Wednesday, February 24, 2010

Republicans and the Health Care Summit

President Barack Obama's health care bill is on the fast track to no where. He made a radical, socialized medicine, health care bill the center piece of his legislative agenda in 2009, even though unemployment had reached a high we have not seen in a quarter of century. Those who opposed a bill that would lead to higher unemployment, higher taxes, health care rationing, and injury to innovation have won the battle. This was seen in the rapidly falling approval ratings of many moderate Democrats who voted for the bill the first time around. This was also clear as the state of Massachusetts, which is 3 to 1 Democrat, voted Republican on a Senate seat held by a Kennedy for a half of a century. What is the connection? Massachusetts had a government health care program very similar to the President's plan for five years now and it has failed in virtually all of its policy objectives. The special election became a referendum on Obamacare and that agenda failed.

President Obama, with the determination and single focus of the Energizer battery bunny, keeps "going and going." In the last month we have had over 200,000 more jobs lost and almost 2,000 massive layoffs (sizable layoffs of 50 or more employees at one time), and instead of focusing on the important issue of jobs, he goes back to his socialized medicine agenda. He needs the Republicans involved in the discussion to give it legitimacy. He is providing the forum for the opposition's input, we are told, at a health care summit. The big question is, what should the GOP do?

I have been watching the GOP leaders on the news and in lockstep they are declaring that they will show up at the President's summit. They plan to pack the Blair House (across the street from the White House) and sit politely as the President lectures them again. After all, that is what they have been doing for years. The debate is ranging as to an appropriate GOP response and those arguments include:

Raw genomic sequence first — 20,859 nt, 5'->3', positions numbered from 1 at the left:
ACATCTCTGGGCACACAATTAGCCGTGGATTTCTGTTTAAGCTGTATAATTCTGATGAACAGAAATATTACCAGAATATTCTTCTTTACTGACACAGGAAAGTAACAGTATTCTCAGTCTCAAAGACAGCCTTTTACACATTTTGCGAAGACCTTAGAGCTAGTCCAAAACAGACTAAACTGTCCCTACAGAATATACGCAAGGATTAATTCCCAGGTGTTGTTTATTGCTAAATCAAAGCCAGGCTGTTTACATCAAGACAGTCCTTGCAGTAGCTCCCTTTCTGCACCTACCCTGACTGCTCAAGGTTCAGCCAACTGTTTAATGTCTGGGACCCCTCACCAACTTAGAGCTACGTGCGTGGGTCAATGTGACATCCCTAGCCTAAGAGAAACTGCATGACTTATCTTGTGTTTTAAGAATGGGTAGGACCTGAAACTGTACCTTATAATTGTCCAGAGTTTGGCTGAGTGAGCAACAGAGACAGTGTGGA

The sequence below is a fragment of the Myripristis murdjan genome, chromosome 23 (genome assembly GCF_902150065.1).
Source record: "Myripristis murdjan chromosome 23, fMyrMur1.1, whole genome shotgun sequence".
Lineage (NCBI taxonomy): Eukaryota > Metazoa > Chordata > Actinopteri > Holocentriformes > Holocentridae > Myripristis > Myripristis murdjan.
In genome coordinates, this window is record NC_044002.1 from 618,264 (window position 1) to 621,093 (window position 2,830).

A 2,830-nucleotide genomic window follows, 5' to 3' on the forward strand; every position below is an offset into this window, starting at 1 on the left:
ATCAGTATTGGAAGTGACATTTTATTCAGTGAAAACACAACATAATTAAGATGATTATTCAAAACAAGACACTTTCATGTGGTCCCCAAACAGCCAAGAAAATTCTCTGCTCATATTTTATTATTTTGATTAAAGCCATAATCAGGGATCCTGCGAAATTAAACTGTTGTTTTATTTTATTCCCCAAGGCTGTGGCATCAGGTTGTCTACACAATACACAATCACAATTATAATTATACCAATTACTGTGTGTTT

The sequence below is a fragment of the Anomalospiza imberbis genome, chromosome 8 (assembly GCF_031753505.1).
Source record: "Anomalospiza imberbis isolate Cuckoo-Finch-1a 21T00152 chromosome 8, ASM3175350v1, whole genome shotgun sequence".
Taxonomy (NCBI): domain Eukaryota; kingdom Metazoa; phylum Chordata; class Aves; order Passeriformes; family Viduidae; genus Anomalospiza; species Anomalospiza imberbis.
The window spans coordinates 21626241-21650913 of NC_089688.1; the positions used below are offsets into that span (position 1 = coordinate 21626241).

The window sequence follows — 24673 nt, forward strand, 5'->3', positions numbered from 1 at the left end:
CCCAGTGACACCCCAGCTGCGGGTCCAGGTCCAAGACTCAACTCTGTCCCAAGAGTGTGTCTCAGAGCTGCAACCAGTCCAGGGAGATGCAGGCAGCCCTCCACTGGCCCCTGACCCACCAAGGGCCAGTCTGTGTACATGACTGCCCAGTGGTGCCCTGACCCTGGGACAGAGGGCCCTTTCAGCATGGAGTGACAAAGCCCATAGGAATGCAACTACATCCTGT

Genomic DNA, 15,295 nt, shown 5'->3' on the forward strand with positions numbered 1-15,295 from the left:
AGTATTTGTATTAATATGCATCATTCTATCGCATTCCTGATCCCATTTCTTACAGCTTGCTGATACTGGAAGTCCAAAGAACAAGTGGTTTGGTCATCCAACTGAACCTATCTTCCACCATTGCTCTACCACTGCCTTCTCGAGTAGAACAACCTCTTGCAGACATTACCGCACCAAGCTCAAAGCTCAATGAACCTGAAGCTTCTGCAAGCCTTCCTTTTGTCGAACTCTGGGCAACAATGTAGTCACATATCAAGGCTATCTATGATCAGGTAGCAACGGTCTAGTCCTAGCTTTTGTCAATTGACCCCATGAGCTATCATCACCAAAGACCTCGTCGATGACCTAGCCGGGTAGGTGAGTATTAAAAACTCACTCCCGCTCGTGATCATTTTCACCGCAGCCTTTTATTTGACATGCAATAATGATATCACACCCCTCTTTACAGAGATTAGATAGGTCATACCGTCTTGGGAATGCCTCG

• There are those who believe the GOP should show up to the event and demand equal time for their views. Unfortunately, many Republicans are only offering a lighter version of the Democrats' fast track program. Essentially they are saying, "we know we are all heading to socialism, but we would rather stroll than run."

  • There are some who are actually saying they should go there but be silent. This would represent the voices of millions of Americans that have not been heard to this point. Unfortunately, I believe the media will simply interpret this as though the GOP has nothing to contribute to the debate.

  • Some are arguing that he GOP might like to learn that the definition of insanity is to "do the same thing over and over again, expecting different results." Congressional Republicans should simply say that "enough is enough" and stay on the floor of their respective Houses and argue for free market and other approaches that honor our federal system based on the powers reserved for the states. This, in my opinion, would send the strongest message to those who are advocating socialism in our health care system, both in and out of government. To not show up would lead to an instant reaction from the media and constituents who will want to know why they did not attend. That would lead to the type of debate that those opposed to socialized health care can win.

To simply show up would be interpreted as "business as usual" and I believe that would be a fair assessment. It is time for Republicans to make the loudest statement of all...the statement of silence in the Blair House halls.

Kevin Price is a syndicated columnist whose articles frequently appear at ChicagoSunTimes.com, Reuters.com, USAToday.com, and other national media. Kevin Price is also host of the Price of Business (M-F at 11 AM on CNN 650). Hear the show live and online at PriceofBusiness.com. Visit the archive of past shows here.

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